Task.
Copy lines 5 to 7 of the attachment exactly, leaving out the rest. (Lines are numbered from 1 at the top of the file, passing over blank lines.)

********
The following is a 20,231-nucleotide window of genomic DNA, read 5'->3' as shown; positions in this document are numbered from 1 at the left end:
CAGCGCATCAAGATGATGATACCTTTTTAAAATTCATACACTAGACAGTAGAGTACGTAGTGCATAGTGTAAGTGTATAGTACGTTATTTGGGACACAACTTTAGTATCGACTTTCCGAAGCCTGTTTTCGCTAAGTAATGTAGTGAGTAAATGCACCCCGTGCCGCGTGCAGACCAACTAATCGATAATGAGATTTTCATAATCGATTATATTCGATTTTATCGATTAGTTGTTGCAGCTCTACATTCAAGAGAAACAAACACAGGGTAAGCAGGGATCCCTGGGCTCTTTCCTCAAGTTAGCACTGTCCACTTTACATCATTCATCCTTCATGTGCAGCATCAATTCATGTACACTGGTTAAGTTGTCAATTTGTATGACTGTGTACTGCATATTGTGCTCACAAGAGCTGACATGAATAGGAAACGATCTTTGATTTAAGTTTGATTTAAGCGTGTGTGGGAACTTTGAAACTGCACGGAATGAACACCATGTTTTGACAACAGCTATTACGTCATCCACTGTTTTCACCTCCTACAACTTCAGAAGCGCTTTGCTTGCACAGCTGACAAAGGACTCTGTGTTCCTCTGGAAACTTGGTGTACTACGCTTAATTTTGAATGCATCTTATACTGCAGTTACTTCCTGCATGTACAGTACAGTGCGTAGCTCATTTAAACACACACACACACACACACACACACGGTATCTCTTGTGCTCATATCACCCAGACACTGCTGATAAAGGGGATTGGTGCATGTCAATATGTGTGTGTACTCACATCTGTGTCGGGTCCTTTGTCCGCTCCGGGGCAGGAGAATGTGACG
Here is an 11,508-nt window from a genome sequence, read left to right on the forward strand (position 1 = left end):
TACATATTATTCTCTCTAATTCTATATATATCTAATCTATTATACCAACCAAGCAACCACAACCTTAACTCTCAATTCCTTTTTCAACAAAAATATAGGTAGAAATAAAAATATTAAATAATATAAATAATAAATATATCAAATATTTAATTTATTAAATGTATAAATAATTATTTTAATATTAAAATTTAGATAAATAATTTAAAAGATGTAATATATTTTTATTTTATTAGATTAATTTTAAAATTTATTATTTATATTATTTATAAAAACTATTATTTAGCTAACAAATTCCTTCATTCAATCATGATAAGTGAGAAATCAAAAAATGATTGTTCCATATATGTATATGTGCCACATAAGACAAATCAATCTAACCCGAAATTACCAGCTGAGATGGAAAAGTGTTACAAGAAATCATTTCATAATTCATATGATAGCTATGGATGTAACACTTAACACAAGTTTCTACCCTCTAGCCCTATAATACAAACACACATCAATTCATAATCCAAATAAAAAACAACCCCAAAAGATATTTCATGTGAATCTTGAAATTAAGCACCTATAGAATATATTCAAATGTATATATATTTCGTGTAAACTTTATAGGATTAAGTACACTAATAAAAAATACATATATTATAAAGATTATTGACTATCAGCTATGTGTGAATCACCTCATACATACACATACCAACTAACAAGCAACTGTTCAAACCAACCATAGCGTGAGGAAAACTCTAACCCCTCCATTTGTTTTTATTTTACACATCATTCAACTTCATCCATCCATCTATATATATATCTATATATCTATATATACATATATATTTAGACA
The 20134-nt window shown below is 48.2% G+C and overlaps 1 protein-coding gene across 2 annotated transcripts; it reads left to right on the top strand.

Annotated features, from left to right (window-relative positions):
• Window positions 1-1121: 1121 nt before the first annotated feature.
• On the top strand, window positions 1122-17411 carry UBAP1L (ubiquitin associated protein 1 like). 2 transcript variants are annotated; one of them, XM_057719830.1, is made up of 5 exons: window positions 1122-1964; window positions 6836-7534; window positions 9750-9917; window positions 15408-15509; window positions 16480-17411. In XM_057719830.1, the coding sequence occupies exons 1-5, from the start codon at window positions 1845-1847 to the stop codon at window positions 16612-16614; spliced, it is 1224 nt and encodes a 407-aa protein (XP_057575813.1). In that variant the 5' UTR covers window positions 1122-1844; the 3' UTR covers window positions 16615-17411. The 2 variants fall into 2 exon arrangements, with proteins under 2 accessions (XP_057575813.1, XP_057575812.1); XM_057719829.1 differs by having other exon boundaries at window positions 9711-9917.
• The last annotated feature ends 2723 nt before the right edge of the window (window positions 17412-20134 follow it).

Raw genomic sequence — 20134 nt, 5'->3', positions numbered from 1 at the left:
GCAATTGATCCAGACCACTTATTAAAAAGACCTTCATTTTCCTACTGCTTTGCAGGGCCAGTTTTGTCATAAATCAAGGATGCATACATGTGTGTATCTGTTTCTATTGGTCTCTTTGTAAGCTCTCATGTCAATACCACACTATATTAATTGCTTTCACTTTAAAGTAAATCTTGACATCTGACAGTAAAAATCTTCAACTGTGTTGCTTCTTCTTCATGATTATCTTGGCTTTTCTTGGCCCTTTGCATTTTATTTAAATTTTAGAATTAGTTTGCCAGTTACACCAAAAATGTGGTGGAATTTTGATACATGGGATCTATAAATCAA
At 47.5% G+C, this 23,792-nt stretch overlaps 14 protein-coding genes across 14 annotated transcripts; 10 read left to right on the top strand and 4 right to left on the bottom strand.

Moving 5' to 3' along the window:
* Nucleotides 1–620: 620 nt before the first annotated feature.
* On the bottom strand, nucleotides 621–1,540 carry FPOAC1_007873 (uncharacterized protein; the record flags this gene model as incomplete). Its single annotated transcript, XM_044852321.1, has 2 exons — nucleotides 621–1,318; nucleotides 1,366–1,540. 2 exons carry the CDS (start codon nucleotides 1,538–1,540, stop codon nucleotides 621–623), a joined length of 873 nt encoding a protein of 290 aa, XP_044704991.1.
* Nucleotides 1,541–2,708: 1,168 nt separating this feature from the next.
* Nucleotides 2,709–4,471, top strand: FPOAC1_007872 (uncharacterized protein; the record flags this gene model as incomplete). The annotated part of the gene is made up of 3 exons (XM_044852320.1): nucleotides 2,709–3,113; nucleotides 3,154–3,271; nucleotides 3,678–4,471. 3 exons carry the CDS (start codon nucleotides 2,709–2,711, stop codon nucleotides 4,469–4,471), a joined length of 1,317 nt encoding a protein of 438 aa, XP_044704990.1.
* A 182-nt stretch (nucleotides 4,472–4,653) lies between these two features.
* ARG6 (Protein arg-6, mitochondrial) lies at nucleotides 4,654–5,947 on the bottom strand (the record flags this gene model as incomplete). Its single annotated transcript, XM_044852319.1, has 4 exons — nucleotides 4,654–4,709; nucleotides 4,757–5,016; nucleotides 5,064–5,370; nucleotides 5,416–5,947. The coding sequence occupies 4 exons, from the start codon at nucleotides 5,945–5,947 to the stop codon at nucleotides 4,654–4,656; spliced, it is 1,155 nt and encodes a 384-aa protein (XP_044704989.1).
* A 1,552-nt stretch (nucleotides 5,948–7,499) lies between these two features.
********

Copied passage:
The 20134-nt window shown below is 48.2% G+C and overlaps 1 protein-coding gene across 2 annotated transcripts; it reads left to right on the top strand.

Annotated features, from left to right (window-relative positions):
• Window positions 1-1121: 1121 nt before the first annotated feature.